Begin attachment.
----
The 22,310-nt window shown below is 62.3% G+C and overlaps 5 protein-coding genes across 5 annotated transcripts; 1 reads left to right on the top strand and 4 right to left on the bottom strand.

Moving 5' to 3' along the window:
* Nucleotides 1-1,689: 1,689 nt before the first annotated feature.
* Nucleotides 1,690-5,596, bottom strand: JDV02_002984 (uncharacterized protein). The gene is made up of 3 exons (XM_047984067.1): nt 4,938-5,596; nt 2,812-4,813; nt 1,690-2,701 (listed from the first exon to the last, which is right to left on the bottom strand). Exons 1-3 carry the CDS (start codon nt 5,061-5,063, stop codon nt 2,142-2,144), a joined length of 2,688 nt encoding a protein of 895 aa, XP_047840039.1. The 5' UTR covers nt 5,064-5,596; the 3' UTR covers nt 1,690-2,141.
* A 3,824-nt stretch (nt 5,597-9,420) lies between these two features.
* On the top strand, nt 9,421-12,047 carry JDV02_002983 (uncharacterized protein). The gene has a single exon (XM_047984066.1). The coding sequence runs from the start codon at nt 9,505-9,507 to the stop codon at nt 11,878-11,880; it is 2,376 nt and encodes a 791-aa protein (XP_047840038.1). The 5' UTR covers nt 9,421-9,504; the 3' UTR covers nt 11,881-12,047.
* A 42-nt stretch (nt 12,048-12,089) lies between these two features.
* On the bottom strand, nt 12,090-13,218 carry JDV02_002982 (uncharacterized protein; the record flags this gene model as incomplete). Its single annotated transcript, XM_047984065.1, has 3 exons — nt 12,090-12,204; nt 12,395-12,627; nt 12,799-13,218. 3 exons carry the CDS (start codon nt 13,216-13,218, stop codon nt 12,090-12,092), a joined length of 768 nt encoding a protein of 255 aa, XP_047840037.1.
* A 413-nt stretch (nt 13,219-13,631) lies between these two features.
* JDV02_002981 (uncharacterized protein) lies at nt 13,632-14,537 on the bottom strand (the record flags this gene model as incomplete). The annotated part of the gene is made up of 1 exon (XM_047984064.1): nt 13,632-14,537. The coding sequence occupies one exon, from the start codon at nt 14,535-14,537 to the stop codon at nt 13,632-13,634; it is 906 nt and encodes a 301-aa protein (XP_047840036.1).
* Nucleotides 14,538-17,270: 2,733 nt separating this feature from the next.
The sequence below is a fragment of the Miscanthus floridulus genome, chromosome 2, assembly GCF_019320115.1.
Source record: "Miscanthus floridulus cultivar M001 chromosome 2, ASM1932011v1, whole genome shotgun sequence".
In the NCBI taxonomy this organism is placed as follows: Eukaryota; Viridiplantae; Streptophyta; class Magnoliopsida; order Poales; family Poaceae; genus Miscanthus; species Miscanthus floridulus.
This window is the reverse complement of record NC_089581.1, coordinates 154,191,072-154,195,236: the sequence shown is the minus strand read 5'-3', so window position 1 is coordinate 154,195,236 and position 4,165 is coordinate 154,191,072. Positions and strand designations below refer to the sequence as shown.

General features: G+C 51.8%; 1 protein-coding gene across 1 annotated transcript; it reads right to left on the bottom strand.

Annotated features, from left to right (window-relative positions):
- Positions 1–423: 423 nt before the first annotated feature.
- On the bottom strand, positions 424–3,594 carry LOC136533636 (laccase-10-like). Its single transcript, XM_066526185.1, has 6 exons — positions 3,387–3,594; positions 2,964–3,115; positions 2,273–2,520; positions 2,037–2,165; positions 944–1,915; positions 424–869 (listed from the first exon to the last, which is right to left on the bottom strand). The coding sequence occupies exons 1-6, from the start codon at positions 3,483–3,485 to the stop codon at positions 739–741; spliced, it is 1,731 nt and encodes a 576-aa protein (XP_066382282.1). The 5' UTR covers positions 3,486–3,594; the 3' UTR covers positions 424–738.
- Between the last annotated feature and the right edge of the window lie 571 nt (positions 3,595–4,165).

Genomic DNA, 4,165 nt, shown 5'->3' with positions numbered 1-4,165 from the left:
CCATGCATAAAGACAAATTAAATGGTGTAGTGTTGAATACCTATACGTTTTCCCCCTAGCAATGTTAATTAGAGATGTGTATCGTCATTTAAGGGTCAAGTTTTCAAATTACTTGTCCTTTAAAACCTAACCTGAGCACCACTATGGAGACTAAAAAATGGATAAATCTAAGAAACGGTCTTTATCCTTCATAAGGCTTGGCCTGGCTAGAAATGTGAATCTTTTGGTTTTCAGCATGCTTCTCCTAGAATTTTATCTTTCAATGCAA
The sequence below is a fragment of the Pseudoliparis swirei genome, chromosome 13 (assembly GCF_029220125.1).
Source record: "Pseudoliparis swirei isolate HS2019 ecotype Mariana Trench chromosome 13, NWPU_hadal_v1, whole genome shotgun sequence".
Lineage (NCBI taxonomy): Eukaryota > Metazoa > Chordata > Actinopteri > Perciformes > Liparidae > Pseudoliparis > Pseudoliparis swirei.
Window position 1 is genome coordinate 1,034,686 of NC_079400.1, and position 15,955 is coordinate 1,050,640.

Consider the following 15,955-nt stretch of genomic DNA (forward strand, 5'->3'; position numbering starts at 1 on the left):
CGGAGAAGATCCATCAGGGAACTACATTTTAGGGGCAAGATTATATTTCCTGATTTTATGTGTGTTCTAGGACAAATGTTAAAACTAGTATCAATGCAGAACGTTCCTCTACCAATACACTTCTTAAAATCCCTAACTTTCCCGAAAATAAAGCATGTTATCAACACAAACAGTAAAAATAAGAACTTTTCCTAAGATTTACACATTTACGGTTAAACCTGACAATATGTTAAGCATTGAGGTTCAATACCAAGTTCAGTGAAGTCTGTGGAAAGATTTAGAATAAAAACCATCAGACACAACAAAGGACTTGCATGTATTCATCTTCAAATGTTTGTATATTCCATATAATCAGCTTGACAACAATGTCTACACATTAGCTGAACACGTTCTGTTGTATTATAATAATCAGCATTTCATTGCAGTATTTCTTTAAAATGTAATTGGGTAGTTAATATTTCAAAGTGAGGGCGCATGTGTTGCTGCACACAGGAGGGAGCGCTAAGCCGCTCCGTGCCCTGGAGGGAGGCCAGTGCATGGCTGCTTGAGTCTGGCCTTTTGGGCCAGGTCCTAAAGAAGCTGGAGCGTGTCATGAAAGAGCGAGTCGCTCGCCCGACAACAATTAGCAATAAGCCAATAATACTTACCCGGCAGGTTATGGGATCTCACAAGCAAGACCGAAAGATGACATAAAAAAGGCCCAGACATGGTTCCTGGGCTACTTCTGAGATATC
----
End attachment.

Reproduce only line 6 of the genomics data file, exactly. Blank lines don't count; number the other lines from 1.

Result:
* On the top strand, nt 9,421-12,047 carry JDV02_002983 (uncharacterized protein). The gene has a single exon (XM_047984066.1). The coding sequence runs from the start codon at nt 9,505-9,507 to the stop codon at nt 11,878-11,880; it is 2,376 nt and encodes a 791-aa protein (XP_047840038.1). The 5' UTR covers nt 9,421-9,504; the 3' UTR covers nt 11,881-12,047.